“The chancellor and his team must quickly address this. All ring fenced emergency funding for COVID-19 come to a grinding halt on the 31st March. Yet none of the costs associated with providing care in a COVID-19 world disappear. Urgent action is required to address these short term financial holes in the budget and the government must immediately outline the detailed timescale for the full scale reform of social care.
“Meanwhile, social care will take a deep breath once again and look hard at all the announcements around developing the workforce, apprenticeships and investing in technology, to see how they can be fully embraced by those receiving care and the workforce that supports them.”
Helen Wildbore, Director of the Relatives & Residents Association, said: “The Budget is an insult to older people needing care, and their families. Our helpline hears every day from people who are relying on these vital services who already feel neglected and left behind by the Government. The sector was already on its knees before the pandemic hit and now it is at crisis point. Following a year of unremitting challenges, with care services stretched to breaking point and staff burnt out, support from the Chancellor was desperately and urgently needed. Older people and their families deserve better.”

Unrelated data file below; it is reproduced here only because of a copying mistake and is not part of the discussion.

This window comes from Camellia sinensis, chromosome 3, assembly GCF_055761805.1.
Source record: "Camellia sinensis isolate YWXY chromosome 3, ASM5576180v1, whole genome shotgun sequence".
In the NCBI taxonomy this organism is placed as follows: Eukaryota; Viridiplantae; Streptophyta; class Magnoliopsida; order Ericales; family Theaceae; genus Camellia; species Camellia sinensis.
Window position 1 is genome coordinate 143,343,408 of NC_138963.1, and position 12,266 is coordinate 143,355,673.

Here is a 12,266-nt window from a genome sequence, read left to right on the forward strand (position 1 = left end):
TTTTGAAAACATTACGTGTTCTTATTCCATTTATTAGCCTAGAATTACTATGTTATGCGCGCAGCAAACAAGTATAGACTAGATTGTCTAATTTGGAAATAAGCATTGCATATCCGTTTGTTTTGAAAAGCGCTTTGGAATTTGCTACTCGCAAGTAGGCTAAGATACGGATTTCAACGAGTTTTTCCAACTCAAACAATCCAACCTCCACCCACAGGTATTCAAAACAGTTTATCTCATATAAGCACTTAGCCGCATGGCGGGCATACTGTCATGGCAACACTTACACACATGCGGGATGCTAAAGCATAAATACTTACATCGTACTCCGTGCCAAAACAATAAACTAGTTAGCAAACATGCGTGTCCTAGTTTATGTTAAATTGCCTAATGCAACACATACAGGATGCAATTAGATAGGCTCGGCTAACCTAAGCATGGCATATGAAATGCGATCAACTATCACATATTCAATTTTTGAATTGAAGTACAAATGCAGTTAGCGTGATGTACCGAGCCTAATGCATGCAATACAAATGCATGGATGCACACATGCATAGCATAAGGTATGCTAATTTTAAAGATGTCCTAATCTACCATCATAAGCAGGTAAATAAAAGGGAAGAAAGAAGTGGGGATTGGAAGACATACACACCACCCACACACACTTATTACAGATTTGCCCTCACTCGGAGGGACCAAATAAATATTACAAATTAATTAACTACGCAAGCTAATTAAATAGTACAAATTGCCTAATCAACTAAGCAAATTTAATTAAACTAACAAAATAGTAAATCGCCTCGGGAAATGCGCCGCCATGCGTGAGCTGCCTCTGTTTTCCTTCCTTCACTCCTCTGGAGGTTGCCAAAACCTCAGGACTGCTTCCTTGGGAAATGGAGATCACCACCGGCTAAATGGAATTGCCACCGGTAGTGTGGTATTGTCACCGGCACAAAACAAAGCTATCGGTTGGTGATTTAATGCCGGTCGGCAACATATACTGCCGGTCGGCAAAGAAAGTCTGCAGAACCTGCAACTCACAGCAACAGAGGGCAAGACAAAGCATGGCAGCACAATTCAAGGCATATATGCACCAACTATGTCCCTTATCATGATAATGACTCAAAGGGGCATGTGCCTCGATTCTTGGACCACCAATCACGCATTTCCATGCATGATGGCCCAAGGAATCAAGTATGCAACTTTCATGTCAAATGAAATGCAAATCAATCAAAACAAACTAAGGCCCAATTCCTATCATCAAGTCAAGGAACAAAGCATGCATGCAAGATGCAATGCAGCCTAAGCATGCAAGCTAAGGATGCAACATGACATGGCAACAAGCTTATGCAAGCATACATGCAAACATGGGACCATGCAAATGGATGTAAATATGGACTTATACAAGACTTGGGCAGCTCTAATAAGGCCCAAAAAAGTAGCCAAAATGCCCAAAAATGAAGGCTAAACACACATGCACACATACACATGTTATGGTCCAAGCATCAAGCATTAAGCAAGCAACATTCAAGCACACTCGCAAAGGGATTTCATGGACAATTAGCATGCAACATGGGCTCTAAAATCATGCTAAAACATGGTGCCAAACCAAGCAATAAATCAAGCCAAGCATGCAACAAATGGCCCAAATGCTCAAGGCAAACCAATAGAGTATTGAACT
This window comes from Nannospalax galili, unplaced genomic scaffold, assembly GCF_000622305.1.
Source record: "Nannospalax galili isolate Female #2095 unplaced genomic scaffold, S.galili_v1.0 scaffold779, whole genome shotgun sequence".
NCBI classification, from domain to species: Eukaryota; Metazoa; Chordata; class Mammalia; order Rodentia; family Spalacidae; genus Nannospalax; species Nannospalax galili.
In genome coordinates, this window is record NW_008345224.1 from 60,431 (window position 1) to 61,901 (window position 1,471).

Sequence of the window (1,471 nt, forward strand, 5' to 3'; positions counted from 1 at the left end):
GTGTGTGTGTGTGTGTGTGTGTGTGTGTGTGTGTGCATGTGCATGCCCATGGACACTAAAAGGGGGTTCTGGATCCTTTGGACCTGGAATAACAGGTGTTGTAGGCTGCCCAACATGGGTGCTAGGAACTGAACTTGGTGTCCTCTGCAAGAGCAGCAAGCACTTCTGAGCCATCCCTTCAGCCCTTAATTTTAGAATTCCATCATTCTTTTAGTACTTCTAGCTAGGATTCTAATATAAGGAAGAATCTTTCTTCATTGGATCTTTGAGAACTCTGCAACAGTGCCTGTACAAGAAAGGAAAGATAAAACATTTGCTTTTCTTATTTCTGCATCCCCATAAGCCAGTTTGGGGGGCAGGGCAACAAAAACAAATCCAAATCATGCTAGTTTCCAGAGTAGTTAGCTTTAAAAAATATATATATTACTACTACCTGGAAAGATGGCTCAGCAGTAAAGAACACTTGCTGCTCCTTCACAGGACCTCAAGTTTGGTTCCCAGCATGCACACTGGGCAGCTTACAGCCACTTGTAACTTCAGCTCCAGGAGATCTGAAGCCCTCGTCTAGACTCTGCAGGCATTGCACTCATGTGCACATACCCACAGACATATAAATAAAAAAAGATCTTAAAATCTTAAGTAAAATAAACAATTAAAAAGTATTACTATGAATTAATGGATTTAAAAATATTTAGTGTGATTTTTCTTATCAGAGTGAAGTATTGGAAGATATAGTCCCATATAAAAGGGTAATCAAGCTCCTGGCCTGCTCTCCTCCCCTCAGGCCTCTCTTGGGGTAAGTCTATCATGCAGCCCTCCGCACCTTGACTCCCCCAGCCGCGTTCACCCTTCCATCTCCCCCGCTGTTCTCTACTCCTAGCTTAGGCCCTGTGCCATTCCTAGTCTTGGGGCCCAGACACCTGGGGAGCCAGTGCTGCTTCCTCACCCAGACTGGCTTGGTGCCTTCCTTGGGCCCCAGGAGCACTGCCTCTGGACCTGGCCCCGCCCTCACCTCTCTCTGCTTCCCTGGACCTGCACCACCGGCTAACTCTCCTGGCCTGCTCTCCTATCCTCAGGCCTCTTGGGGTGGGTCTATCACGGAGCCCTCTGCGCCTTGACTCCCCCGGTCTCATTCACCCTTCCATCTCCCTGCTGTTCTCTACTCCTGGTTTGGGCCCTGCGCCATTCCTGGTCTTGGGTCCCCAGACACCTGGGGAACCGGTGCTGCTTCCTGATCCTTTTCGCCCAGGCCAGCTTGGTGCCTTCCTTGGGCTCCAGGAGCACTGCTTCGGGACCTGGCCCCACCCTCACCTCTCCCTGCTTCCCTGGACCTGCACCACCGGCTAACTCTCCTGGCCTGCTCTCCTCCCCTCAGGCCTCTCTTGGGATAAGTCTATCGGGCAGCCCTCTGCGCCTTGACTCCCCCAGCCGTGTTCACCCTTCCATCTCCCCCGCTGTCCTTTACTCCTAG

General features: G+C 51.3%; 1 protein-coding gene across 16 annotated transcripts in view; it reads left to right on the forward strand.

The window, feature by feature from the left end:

Caroline Abrahams, Charity Director at Age UK and Co-Chair of the Care and Support Alliance said:
“We are deeply disappointed that no immediate or longer term support for social care, so badly battered by the pandemic, was announced in the Budget. Experts have been warning about the sustainability of many smaller care companies for some time and unfortunately the Chancellor spurned this opportunity to give them a helping hand. The result may well be an upsurge in closures over the next few months, putting more stress and strain on older and disabled people & their unpaid carers, who have already endured so much.
“We and many others will also be seeking assurances that the lack of any mention of longer term care refinancing and reform does not reflect an intention on the part of this Government to renege on its repeated promise to ‘fix’ care by bringing forward concrete proposals later in the year. “
Chris Thomas, head of the Better Health and Care Programme at IPPR, said:
On Funding for the NHS
“Many will be shocked to see so little in the budget on the NHS and care during a pandemic. The chancellor has not given enough support to help the NHS through its massive backlog. He has not pre-empted an inevitable rise in Covid-19 this winter. And he has not helped prepare against the risks posed by future health shocks: pandemics, climate change, anti-microbial resistance and an ageing population. For a government committed to ‘build back better’, it is a dangerous lack of foresight.”
On Social Care
“Covid-19 has been devastating for social care services and for the people who rely on them. The chancellor’s budget today brings no relief – the sector was not even mentioned in the hour-long speech. We urgently need free personal social care at the point of delivery, based on need and funded through general taxation.”